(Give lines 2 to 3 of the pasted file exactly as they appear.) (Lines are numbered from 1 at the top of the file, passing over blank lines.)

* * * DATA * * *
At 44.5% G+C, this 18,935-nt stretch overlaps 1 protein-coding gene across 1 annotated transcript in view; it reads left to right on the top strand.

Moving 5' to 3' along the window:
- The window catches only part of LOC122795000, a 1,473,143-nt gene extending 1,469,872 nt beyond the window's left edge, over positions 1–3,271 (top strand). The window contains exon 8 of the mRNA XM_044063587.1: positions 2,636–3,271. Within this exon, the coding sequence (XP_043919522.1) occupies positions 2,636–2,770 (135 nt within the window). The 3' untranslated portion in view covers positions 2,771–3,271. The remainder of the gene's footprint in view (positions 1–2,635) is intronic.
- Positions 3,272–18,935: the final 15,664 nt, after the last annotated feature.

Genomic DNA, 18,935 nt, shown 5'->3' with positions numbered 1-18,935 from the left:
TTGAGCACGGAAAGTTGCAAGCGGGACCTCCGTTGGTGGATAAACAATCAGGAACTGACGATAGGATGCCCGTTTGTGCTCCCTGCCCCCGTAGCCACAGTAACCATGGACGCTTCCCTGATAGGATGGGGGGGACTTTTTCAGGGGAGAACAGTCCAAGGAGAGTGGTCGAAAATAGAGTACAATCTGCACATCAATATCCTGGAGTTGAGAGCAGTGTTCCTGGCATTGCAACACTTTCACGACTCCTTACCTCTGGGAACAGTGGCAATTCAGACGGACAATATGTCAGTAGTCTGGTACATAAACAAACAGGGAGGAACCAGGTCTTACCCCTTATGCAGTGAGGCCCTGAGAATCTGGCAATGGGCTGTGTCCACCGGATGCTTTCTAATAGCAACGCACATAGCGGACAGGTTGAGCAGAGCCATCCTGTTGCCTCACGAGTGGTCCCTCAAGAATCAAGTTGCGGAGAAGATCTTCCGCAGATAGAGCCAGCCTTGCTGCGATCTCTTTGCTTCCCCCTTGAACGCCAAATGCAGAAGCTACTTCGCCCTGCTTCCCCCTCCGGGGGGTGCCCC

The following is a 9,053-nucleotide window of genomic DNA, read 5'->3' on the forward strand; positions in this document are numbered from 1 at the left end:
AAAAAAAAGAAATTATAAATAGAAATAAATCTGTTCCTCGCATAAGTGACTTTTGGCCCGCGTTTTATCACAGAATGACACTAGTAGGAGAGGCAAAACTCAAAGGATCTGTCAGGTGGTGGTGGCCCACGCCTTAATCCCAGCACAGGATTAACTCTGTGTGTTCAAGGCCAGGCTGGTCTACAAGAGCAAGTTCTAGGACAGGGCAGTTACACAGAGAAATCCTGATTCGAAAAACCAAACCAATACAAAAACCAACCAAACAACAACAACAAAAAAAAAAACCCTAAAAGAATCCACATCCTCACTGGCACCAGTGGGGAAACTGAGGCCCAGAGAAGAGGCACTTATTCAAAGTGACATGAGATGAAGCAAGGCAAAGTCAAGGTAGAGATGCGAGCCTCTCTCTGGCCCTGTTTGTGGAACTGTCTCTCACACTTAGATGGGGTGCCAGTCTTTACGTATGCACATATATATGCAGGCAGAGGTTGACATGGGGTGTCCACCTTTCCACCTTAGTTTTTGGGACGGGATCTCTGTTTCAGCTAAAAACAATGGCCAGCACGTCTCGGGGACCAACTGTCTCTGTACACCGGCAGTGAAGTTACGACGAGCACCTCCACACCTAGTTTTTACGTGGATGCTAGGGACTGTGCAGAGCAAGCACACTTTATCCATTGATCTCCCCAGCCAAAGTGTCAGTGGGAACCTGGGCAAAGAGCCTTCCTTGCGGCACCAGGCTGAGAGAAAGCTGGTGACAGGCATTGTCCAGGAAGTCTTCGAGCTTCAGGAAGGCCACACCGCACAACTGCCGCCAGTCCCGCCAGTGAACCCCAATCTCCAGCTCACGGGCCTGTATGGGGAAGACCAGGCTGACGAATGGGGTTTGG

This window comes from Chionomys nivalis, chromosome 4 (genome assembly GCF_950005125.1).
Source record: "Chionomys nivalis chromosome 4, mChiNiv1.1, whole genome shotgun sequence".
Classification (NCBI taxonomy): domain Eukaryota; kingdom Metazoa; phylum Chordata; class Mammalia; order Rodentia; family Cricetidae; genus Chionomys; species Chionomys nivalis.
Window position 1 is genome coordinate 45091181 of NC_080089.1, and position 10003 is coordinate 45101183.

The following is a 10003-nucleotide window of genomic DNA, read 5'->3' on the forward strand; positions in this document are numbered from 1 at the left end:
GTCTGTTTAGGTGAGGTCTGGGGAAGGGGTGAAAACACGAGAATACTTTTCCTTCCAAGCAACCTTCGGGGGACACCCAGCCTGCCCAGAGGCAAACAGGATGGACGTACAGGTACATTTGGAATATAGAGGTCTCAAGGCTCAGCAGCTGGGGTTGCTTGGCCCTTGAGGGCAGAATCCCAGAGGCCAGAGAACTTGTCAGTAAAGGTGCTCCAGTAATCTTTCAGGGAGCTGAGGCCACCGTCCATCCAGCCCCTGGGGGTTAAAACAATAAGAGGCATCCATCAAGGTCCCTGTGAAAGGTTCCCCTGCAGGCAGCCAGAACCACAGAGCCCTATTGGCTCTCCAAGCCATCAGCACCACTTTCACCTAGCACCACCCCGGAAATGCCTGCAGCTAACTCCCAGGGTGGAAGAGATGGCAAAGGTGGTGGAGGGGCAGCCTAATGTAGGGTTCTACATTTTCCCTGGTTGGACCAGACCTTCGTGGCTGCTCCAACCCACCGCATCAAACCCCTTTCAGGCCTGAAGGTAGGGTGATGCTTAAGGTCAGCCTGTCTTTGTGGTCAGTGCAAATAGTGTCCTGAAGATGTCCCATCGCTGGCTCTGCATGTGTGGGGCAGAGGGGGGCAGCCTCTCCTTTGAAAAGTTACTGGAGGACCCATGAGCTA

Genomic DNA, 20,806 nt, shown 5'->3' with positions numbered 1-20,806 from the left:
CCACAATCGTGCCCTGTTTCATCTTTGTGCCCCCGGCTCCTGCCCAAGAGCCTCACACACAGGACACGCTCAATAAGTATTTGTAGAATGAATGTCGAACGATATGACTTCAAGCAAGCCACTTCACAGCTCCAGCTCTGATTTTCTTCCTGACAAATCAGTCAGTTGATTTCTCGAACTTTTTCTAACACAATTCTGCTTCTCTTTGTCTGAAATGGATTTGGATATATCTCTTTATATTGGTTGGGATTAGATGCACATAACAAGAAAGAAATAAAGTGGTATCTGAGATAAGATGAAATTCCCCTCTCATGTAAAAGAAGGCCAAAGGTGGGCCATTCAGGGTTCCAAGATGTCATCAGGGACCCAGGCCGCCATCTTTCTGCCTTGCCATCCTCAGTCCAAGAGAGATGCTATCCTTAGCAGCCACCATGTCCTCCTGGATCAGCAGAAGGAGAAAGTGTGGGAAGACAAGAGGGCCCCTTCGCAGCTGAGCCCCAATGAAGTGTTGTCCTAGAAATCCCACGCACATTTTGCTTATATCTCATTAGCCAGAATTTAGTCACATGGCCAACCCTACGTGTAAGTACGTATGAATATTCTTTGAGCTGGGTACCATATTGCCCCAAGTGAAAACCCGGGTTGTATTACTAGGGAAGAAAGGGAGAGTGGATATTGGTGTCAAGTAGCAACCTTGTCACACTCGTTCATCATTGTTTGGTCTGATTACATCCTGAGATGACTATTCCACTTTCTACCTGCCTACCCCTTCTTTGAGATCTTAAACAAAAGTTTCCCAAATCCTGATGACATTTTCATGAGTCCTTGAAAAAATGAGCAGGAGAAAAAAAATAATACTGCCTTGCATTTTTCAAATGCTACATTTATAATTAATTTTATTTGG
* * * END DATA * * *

Moving 5' to 3' along the window:
- The window catches only part of LOC122795000, a 1,473,143-nt gene extending 1,469,872 nt beyond the window's left edge, over positions 1–3,271 (top strand). The window contains exon 8 of the mRNA XM_044063587.1: positions 2,636–3,271. Within this exon, the coding sequence (XP_043919522.1) occupies positions 2,636–2,770 (135 nt within the window). The 3' untranslated portion in view covers positions 2,771–3,271. The remainder of the gene's footprint in view (positions 1–2,635) is intronic.